President Donald Trump is insisting that a vaccine for COVID-19 will be conveniently available right around the time of the election. The problem is that it seems no one wants to take it.
The number of Americans who say they’ll get the coronavirus vaccine as soon as it’s available has plummeted in the last month, a new Axios-Ipsos poll showed. While 39% of respondents said they would take the first generation vaccine, 60% say they won’t take the vaccine as soon as it becomes available.
Last month, the same pollster showed that the numbers were roughly split. The numbers have tanked for members of both parties; whereas last month 56% of Democrats said they plan to take the first-generation vaccine, now just 43% say they do. And among Republicans, just a third of those polled say they plan to take the vaccine when it’s available, as opposed to more than 40% last month. Independents notably remained largely unmoved.
Asked when they would be comfortable taking a vaccine, the largest share of people surveyed—30%—said they would wait a few months. The next-largest share, 23%, said they wouldn’t get it at all, and just 13% said they would try to get the vaccine immediately.
Trump said last week that the U.S. could begin distributing a coronavirus vaccine as early as October, directly contradicting CDC Director Dr. Robert Redfield’s statement in a Senate hearing last week where he set a timeline of next summer or early fall with limited vaccinations beginning in November and December. The CDC has also issued guidance to public health officials in all 50 states outlining a process to distribute vaccines to healthcare workers and high-risk groups in late October or early November—right around the time of the election.
“I think he made a mistake when he said that,” Trump said of Redfield’s testimony during a White House press briefing last Wednesday. “It’s just incorrect information, and I called him and he didn’t tell me that and I think he got the message maybe confused, maybe it was stated incorrectly.”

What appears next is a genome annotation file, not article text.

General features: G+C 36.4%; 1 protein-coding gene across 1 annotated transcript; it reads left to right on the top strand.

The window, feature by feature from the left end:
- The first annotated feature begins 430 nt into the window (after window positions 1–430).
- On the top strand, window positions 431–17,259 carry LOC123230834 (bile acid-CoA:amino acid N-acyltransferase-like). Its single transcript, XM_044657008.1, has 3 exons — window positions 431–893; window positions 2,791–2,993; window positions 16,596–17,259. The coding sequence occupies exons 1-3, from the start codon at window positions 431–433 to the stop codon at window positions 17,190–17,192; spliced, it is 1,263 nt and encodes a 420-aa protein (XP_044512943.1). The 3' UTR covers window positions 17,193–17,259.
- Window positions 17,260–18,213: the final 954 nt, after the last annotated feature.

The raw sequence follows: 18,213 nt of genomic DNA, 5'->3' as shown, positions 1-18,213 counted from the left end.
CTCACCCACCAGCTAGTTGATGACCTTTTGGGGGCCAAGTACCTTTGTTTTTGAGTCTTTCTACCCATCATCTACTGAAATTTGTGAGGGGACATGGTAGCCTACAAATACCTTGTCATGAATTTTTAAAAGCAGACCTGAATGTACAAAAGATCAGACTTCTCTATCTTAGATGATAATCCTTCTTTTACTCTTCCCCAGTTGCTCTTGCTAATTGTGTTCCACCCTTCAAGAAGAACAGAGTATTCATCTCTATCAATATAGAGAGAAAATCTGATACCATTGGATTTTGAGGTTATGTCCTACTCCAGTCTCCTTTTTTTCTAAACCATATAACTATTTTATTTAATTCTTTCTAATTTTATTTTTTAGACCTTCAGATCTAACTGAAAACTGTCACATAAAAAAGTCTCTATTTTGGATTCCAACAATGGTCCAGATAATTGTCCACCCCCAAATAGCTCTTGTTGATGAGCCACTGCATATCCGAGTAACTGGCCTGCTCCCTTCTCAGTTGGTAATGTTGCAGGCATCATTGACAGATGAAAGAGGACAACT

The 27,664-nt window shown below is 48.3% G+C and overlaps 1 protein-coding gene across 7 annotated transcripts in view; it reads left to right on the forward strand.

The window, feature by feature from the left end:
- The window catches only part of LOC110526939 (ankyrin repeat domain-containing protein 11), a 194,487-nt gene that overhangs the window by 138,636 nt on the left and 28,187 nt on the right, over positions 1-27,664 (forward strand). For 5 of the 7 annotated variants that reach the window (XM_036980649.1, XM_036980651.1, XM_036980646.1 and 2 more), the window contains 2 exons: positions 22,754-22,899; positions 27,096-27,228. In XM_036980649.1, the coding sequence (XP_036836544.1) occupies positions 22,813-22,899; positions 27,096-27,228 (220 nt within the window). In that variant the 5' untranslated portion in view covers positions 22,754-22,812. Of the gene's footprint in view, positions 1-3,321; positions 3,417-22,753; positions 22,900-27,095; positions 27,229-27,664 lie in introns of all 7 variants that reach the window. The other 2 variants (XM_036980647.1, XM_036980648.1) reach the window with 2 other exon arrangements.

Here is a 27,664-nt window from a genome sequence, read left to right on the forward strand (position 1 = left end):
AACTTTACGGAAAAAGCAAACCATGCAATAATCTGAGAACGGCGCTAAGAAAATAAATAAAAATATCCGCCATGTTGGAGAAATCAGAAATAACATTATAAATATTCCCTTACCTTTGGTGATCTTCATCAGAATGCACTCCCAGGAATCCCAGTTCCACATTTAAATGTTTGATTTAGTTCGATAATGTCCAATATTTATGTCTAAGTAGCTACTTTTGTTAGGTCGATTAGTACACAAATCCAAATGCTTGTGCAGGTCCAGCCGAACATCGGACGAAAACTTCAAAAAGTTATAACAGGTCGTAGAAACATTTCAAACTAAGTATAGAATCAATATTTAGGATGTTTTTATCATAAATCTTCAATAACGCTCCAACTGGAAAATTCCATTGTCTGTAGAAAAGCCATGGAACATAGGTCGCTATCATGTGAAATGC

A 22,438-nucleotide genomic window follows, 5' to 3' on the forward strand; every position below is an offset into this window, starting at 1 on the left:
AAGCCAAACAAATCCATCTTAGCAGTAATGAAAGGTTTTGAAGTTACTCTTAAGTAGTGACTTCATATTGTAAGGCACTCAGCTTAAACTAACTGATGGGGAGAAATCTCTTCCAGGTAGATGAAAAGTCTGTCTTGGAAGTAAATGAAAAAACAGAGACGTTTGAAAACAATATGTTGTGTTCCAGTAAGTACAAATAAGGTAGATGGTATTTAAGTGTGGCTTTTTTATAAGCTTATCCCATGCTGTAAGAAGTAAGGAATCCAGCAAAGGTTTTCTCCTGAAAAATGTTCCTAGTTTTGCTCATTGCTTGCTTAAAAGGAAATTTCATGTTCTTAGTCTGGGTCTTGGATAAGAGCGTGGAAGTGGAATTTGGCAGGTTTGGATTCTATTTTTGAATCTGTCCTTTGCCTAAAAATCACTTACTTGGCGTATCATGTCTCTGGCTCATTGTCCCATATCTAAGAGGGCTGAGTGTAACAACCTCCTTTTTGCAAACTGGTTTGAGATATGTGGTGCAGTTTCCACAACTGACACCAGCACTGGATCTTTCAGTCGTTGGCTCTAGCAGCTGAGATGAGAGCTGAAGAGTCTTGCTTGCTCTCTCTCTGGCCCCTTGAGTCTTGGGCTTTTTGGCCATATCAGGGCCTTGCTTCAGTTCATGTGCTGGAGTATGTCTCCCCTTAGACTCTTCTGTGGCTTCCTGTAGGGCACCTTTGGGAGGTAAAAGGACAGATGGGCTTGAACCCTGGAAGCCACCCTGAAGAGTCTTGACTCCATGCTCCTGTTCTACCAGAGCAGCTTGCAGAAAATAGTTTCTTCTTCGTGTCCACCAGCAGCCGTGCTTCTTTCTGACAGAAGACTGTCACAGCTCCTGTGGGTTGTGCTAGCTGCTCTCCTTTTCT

Trump also said last week that all Americans would have doses of the vaccine by March, but then he changed it to April. "Hundreds of millions of doses will be available every month, and we expect to have enough vaccines for every American by April," the president said Friday.
Nine potential vaccines are currently in large-scale Phase III trials, according to the New York Times. Vaccines normally take years to develop, and the risks associated with rushing a vaccine to market are clear; earlier this month, global pharmaceutical company AstraZeneca paused its Phase III trial in the U.S. after a volunteer participant developed a rare spinal inflammatory disorder.
AstraZeneca and eight other companies, including Pfizer and Moderna, signed a pledge earlier this month promising to develop their vaccines with “high ethical standards and sound scientific principles,” in order to “ensure public confidence in the rigorous scientific and regulatory process.”
Cover: A "promotora" (health promoter) from CASA, a Hispanic advocacy group, tries to enroll Latinos as volunteers to test a potential COVID-19 vaccine, at a farmers market in Takoma Park, Maryland, on Sept. 9, 2020. (AP Photo/Federica Narancio)